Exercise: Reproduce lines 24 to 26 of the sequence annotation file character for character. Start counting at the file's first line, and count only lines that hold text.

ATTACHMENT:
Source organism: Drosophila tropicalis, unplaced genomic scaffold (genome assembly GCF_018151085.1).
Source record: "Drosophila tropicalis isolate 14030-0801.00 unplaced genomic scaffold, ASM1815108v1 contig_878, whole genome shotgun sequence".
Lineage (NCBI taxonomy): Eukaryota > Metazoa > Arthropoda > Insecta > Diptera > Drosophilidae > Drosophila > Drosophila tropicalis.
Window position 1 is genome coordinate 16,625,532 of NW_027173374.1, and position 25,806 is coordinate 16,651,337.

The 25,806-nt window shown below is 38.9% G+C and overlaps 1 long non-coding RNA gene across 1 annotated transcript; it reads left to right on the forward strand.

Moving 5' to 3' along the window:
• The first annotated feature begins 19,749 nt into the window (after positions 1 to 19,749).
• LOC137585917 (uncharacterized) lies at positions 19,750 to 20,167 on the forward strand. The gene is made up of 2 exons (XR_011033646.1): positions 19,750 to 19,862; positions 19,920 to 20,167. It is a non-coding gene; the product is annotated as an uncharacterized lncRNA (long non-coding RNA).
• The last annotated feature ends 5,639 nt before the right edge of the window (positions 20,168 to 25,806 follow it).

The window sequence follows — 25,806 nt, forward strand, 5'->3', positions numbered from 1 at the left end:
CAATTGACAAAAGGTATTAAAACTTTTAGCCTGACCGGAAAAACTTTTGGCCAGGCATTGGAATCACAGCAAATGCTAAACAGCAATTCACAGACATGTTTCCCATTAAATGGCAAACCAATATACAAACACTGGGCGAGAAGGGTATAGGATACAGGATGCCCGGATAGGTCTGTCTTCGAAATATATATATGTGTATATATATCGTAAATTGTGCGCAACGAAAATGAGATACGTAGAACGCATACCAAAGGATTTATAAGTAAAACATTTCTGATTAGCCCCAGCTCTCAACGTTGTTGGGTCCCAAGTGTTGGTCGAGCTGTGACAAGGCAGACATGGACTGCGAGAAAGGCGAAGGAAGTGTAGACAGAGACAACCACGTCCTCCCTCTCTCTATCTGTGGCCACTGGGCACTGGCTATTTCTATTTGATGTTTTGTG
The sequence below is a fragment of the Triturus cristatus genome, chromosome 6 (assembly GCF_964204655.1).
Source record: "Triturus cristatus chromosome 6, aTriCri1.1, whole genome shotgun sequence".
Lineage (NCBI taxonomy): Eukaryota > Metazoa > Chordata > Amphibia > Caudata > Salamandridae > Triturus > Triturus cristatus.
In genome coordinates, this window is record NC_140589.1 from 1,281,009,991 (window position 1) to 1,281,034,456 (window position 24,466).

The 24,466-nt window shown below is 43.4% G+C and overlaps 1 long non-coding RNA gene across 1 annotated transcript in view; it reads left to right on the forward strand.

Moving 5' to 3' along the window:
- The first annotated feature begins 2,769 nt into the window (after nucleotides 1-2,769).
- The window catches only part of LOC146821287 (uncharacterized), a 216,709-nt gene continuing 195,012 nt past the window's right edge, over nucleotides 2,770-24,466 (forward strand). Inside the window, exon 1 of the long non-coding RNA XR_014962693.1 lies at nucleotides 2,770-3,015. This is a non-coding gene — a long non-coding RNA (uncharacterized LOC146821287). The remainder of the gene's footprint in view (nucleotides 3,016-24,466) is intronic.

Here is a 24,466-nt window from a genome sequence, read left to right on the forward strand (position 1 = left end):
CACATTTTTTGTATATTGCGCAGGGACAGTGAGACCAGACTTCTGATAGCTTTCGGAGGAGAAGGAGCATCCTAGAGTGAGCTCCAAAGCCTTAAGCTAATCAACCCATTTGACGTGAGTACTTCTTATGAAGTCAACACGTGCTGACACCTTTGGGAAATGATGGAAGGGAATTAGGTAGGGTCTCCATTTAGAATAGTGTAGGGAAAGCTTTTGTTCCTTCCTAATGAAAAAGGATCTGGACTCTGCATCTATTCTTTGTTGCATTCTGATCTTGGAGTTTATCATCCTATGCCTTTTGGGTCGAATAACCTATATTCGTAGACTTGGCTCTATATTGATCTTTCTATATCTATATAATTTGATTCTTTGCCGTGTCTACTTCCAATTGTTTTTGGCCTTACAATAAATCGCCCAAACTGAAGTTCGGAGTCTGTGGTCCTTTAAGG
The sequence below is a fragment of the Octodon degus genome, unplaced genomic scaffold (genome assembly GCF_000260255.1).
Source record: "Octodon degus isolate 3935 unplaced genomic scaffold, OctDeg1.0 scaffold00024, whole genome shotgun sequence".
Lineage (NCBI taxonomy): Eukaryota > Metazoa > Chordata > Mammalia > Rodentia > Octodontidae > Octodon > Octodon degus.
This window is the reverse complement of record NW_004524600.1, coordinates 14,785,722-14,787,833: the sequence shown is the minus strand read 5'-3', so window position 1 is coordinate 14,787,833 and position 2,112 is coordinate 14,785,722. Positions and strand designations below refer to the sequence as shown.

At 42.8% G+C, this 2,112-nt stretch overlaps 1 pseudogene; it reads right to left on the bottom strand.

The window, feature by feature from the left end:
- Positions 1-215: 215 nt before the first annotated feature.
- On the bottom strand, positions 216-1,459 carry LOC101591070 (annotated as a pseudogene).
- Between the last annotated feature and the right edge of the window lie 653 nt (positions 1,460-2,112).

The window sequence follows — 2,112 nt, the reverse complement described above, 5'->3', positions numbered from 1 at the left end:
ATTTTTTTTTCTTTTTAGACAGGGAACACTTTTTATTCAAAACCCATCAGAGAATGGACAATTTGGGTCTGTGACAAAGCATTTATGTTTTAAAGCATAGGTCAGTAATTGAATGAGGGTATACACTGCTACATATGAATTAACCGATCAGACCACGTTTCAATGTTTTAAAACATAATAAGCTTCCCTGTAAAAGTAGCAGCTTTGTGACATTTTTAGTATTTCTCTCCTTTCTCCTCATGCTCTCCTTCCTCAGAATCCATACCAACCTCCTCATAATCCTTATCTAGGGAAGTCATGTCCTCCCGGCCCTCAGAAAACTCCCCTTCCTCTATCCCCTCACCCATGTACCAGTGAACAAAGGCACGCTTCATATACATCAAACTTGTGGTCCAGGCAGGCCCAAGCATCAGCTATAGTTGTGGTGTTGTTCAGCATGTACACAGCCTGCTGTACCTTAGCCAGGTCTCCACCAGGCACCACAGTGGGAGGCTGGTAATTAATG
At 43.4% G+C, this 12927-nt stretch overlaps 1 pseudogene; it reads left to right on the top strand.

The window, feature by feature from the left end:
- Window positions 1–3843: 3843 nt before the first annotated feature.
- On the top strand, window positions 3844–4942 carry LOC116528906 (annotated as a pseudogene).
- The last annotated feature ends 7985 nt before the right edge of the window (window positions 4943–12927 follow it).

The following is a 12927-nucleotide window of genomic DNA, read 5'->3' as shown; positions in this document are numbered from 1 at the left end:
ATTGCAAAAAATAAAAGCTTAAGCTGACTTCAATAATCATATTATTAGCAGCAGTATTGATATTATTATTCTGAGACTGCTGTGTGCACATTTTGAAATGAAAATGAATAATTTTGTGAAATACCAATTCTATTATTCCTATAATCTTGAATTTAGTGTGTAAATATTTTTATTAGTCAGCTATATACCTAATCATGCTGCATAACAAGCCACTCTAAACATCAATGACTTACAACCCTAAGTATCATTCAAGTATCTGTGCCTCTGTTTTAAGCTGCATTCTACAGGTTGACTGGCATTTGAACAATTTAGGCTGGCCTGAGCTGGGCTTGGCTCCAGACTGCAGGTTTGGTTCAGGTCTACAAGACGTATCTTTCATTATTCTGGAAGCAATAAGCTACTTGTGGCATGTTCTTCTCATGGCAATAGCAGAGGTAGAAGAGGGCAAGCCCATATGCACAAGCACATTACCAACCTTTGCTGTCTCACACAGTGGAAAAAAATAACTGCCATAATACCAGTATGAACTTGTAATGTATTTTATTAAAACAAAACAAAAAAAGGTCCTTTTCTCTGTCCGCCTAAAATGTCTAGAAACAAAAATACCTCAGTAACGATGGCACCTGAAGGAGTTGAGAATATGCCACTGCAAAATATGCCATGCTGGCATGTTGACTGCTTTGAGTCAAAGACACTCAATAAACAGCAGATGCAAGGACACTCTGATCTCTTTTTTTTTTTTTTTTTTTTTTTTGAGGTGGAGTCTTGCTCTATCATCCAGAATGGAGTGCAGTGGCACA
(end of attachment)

Lineage (NCBI taxonomy): Eukaryota > Metazoa > Chordata > Mammalia > Rodentia > Octodontidae > Octodon > Octodon degus.
This window is the reverse complement of record NW_004524600.1, coordinates 14,785,722-14,787,833: the sequence shown is the minus strand read 5'-3', so window position 1 is coordinate 14,787,833 and position 2,112 is coordinate 14,785,722. Positions and strand designations below refer to the sequence as shown.

At 42.8% G+C, this 2,112-nt stretch overlaps 1 pseudogene; it reads right to left on the bottom strand.